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Hoffmann, R. A wiki for the life sciences where authorship matters. Nature Genetics (2008)
 
 
 
 
 

Requirement for aspartate-cleaved bid in apoptosis signaling by DNA-damaging anti-cancer regimens.

Lymphoid malignancies can escape from DNA-damaging anti-cancer drugs and gamma-radiation by blocking apoptosis-signaling pathways. How these regimens induce apoptosis is incompletely defined, especially in cells with nonfunctional p53. We report here that the BH3-only Bcl-2 family member Bid is required for mitochondrial permeabilization and apoptosis induction by etoposide and gamma-radiation in p53 mutant T leukemic cells. Bid is not transcriptionally up-regulated in response to these stimuli but is activated by cleavage on aspartate residues 60 and/or 75, which are the targets of caspase-8 and granzyme B. Bid activity is not inhibitable by c-Flip(L), CrmA, or dominant negative caspase-9 and therefore is independent of inducer caspase activation by death receptors or the mitochondria. Caspase-2, which has been implicated as inducer caspase in DNA damage pathways, appeared to be processed in response to etoposide and gamma-radiation but downstream of caspase-9. Knock down of caspase-2 by short interfering RNA further excluded its role in Bid activation by DNA damage. Caspase-2 was implicated in the death receptor pathway however, where it contributed to effector caspase processing downstream of inducer caspases. Granzyme B-specific serpins could not block DNA damage-induced apoptosis, excluding a role for granzyme B in the generation of active Bid. We conclude that Bid, cleaved by an undefined aspartate-specific protease, can be a key mediator of the apoptotic response to DNA-damaging anticancer regimens.[1]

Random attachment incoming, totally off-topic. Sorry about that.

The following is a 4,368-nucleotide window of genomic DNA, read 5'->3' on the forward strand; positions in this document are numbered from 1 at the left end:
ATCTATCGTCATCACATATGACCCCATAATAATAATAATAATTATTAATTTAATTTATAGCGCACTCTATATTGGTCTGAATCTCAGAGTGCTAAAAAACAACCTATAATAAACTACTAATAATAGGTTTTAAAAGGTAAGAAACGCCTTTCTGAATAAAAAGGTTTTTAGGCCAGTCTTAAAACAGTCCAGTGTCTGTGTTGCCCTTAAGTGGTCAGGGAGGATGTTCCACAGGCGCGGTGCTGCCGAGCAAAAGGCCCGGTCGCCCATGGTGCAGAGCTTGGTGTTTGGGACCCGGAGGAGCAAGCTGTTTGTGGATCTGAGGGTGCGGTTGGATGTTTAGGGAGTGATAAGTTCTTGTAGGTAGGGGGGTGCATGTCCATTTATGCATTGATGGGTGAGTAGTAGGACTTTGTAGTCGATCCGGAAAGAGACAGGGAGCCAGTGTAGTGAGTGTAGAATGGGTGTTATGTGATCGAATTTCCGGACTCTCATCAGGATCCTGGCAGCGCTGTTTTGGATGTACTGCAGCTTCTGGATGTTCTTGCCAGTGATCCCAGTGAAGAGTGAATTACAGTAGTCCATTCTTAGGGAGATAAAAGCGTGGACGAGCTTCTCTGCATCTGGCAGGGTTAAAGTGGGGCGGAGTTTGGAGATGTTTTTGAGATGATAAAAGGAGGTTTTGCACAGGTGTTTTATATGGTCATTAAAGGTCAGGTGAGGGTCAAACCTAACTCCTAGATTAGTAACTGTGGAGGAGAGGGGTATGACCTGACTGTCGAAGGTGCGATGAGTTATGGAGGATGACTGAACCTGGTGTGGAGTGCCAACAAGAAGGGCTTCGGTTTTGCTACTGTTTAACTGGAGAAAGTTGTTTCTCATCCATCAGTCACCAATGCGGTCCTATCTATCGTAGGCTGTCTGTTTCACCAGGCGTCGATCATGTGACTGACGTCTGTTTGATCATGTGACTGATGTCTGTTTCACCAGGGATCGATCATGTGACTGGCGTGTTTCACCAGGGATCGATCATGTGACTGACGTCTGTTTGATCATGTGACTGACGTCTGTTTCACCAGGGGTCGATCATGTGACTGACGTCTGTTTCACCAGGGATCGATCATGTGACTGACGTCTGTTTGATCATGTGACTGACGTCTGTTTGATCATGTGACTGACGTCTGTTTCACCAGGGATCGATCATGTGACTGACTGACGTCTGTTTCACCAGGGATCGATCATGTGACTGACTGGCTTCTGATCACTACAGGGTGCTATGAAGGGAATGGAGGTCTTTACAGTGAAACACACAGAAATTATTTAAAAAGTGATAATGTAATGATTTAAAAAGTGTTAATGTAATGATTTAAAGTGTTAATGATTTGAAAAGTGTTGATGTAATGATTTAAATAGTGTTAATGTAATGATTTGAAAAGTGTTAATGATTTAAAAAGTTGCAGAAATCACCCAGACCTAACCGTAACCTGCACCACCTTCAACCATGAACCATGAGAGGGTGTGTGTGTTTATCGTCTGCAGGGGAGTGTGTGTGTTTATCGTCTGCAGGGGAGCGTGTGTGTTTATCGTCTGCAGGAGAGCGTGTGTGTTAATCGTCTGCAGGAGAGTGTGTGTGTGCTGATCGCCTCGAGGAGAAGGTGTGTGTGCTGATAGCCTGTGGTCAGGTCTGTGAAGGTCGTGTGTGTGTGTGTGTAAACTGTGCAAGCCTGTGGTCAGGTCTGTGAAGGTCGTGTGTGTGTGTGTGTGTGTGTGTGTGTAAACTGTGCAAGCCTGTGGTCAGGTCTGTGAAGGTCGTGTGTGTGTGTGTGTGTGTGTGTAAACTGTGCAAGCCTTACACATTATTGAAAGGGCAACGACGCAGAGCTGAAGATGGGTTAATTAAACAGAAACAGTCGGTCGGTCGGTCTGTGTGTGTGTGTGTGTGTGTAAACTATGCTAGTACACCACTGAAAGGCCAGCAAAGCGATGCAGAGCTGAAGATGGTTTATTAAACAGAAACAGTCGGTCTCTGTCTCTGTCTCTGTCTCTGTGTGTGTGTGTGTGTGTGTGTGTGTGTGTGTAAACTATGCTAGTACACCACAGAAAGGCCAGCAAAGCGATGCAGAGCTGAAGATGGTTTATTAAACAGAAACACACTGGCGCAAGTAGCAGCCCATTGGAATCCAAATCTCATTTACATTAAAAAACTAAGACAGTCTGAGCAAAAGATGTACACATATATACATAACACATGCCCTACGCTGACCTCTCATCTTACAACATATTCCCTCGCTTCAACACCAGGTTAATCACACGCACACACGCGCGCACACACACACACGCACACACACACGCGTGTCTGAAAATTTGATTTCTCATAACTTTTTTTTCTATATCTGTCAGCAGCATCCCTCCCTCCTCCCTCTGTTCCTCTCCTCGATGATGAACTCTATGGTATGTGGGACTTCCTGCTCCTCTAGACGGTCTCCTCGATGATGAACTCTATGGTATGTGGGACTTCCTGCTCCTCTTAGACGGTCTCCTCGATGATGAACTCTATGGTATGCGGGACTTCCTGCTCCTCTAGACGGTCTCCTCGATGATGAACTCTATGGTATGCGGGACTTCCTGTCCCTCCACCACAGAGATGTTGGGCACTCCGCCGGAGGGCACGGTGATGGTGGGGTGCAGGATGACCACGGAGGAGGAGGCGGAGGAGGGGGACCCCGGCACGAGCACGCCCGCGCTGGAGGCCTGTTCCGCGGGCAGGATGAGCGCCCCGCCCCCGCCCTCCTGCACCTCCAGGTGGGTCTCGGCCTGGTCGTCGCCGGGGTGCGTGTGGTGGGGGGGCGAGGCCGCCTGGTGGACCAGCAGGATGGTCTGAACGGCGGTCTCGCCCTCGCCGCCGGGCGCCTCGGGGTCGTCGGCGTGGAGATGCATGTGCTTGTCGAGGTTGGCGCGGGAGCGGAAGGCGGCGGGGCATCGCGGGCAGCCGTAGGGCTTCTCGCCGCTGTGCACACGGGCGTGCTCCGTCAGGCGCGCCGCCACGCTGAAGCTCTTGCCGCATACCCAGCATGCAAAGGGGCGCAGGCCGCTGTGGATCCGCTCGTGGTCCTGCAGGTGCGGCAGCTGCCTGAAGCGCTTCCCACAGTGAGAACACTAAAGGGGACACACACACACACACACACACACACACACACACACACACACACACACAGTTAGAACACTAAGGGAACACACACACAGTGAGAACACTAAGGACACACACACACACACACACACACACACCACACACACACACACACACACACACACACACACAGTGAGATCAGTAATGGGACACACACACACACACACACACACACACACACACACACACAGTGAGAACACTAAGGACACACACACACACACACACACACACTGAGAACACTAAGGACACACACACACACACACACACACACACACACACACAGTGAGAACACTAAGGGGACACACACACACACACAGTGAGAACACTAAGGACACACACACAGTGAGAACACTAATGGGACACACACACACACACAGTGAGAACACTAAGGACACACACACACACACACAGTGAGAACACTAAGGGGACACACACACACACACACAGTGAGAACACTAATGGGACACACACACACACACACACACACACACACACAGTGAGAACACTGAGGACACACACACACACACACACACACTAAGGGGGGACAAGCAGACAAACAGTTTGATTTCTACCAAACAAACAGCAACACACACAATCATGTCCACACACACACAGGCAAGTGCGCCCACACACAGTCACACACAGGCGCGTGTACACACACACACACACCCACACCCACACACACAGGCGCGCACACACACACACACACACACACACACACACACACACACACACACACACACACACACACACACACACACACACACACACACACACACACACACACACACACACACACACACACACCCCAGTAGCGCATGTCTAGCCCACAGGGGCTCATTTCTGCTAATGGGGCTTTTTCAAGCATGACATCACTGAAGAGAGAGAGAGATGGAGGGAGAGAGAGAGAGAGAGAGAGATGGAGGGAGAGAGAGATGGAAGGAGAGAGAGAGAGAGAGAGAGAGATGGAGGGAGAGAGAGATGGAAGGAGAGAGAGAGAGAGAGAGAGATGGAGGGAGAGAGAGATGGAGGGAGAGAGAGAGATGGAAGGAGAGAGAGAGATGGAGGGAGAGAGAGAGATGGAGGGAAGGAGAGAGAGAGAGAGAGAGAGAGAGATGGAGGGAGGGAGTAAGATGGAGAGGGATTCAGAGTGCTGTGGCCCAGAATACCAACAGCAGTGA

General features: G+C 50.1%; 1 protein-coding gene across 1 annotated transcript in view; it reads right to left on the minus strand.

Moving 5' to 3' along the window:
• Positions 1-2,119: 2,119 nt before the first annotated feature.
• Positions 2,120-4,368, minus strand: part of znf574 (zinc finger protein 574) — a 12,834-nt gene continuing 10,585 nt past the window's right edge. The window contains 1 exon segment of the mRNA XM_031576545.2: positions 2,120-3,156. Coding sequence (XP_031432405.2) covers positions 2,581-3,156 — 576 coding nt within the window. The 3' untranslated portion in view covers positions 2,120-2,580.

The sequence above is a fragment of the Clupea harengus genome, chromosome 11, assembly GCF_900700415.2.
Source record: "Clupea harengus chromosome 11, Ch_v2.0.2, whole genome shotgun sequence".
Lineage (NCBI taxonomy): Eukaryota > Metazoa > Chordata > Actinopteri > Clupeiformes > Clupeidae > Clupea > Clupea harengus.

References

  1. Requirement for aspartate-cleaved bid in apoptosis signaling by DNA-damaging anti-cancer regimens. Werner, A.B., Tait, S.W., de Vries, E., Eldering, E., Borst, J. J. Biol. Chem. (2004) [Pubmed]
 
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